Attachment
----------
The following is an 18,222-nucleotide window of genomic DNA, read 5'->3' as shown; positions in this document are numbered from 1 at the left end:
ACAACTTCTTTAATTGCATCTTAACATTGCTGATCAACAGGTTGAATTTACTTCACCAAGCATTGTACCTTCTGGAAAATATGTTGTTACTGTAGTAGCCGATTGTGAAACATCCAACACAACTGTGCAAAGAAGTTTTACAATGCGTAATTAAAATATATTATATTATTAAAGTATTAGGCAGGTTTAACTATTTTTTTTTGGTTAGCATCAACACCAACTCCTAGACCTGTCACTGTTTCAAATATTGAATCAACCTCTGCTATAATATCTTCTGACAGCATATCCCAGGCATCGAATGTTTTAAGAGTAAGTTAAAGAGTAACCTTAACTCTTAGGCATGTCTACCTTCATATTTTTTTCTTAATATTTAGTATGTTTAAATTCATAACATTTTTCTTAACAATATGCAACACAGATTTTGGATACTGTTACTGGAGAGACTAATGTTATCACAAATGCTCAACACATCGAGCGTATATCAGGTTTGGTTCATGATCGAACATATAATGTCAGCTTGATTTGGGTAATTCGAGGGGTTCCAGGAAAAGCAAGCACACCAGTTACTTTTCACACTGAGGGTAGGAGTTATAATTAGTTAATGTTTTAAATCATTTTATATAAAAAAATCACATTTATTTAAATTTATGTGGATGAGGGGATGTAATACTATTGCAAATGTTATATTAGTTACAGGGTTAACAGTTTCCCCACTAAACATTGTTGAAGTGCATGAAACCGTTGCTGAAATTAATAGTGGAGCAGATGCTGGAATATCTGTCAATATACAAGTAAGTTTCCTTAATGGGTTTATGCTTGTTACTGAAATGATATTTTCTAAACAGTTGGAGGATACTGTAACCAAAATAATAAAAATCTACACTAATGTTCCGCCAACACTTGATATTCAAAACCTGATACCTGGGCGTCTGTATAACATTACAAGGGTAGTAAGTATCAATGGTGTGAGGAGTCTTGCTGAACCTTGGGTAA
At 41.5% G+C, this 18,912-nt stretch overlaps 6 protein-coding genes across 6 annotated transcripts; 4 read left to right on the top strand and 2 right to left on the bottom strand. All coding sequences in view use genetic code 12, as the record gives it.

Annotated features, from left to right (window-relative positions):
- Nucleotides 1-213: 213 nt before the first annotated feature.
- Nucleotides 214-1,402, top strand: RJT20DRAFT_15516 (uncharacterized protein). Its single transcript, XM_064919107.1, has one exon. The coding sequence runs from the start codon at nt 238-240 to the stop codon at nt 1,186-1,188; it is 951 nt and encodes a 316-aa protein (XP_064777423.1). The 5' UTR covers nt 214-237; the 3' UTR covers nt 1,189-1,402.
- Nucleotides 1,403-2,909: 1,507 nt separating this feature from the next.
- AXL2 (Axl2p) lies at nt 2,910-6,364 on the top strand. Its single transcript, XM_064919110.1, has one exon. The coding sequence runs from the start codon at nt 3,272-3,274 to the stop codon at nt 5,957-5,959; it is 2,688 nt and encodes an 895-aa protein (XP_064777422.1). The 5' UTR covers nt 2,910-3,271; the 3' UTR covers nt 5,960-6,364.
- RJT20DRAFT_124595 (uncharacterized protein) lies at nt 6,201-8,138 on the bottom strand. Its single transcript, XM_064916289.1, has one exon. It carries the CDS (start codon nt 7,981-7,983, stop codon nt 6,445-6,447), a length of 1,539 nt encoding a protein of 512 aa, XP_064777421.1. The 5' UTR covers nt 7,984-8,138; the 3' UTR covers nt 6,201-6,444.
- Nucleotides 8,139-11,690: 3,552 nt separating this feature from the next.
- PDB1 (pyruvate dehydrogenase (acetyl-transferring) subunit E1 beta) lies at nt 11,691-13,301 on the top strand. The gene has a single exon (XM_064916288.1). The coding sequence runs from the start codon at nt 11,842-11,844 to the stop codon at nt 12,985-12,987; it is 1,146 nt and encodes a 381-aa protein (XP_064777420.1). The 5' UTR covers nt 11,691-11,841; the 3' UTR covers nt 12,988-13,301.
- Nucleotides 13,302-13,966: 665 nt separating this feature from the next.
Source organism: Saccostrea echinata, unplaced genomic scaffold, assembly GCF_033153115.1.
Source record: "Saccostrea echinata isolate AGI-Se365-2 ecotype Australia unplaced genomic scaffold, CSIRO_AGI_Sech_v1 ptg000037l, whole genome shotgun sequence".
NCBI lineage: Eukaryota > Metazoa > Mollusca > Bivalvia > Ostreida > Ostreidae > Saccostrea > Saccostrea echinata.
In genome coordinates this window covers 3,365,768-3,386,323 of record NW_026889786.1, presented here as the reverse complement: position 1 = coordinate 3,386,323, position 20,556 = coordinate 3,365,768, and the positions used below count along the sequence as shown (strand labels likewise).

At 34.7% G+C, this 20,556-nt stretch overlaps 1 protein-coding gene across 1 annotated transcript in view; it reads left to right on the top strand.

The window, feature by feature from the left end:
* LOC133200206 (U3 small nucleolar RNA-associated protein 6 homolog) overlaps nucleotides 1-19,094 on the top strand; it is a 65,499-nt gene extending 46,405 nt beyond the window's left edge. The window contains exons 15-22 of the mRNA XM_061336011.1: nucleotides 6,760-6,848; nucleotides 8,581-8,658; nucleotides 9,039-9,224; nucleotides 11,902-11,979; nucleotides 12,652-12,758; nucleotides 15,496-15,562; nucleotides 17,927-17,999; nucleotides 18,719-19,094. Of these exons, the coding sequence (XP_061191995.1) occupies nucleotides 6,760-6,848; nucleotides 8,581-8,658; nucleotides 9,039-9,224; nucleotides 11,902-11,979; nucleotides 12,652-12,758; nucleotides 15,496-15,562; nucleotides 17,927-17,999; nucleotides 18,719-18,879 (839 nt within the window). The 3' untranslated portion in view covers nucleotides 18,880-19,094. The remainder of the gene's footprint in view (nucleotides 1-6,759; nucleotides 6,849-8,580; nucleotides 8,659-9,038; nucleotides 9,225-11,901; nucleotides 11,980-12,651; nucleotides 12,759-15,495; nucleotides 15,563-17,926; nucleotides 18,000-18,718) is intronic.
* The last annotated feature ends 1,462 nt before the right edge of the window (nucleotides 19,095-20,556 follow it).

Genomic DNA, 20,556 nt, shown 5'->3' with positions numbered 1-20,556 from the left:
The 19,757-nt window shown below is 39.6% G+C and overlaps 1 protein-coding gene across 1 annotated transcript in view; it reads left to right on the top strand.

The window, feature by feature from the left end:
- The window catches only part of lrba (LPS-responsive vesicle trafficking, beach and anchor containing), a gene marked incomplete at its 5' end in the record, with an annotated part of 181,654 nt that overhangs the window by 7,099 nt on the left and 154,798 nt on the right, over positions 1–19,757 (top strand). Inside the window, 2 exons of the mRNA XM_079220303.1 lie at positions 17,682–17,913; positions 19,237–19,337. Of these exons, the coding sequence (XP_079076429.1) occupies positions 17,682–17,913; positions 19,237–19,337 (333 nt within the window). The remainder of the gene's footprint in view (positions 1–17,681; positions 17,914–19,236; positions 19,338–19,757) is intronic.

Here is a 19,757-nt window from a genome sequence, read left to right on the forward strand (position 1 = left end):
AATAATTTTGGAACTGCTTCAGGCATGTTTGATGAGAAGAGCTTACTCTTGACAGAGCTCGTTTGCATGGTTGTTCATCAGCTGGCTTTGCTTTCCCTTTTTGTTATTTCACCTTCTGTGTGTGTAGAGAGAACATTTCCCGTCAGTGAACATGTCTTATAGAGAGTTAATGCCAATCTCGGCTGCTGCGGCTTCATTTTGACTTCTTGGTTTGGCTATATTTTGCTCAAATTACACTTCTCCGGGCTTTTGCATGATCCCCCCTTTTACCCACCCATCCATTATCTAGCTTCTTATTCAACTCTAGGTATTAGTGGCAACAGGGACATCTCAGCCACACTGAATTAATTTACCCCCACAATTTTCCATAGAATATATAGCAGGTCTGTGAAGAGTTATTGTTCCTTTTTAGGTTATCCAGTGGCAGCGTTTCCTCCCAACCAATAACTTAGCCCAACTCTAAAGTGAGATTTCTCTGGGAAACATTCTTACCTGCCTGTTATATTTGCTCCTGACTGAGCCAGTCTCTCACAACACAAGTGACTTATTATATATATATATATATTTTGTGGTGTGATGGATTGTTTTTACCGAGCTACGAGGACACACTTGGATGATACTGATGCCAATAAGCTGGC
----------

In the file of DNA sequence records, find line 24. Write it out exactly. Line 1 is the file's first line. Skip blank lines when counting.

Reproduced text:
- The window catches only part of lrba (LPS-responsive vesicle trafficking, beach and anchor containing), a gene marked incomplete at its 5' end in the record, with an annotated part of 181,654 nt that overhangs the window by 7,099 nt on the left and 154,798 nt on the right, over positions 1–19,757 (top strand). Inside the window, 2 exons of the mRNA XM_079220303.1 lie at positions 17,682–17,913; positions 19,237–19,337. Of these exons, the coding sequence (XP_079076429.1) occupies positions 17,682–17,913; positions 19,237–19,337 (333 nt within the window). The remainder of the gene's footprint in view (positions 1–17,681; positions 17,914–19,236; positions 19,338–19,757) is intronic.